Biodeterioration of medical-grade silicone rubber used for voice prostheses: a SEM study

T.R. Neu, H.C. Van der Mei, H.J. Busscher*, F. Dijk, G.J. Verkerke

*Corresponding author for this work

Research output: Contribution to journalArticleAcademicpeer-review

101 Citations (Scopus)
65 Downloads (Pure)


Silicone voice prostheses used for rehabilitation of speech after total laryngectomy are inserted in an non-sterile habitat. Deposits on explanted Groningen Button voice prostheses revealed a biofilm, due to heavy colonization of the silicone surface by bacteria and yeasts. Furthermore, it was demonstrated by scanning electron microscopy on sectioned expiants that the silicone material was deteriorated by filamentous and vegetative yeast cells. The different expiants showed a variety of sharp-edged, discrete yeast colonies. The yeasts grew just under the silicone surface and up to 700 μm into the silicone material. Finally, nine different types of defects in the silicone material created by the yeasts are described. This deterioration of the silicone by yeasts seems to be the main reason for the failure and the frequent replacement of the prostheses. The mechanisms of silicone deterioration are still hypothetical.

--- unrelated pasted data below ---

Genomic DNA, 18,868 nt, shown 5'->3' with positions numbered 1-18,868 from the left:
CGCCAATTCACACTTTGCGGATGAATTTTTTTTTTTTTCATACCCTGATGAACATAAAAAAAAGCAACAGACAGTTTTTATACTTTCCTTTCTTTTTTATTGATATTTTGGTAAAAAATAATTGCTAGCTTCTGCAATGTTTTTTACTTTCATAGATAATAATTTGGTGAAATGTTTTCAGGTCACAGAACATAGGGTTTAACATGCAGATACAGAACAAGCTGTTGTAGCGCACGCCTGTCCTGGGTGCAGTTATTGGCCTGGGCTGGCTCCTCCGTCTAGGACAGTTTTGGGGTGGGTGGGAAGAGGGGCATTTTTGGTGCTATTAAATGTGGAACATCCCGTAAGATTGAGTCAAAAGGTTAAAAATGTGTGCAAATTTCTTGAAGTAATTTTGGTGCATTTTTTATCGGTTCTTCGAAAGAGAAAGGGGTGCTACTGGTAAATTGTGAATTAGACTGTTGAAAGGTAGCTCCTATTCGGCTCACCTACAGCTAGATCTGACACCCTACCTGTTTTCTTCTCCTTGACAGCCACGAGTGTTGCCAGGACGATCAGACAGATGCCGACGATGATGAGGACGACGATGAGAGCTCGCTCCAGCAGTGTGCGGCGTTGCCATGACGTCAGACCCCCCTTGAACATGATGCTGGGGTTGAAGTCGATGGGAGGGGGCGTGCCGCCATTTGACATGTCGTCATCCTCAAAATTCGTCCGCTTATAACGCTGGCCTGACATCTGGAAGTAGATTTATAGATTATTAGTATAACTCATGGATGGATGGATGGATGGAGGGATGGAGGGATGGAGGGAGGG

Original languageEnglish
Pages (from-to)459-464
Number of pages6
Issue number6
Publication statusPublished - May 1993
Externally publishedYes


  • Biodegradation
  • Silicone rubber
  • Voice prostheses
  • Yeast adhesion


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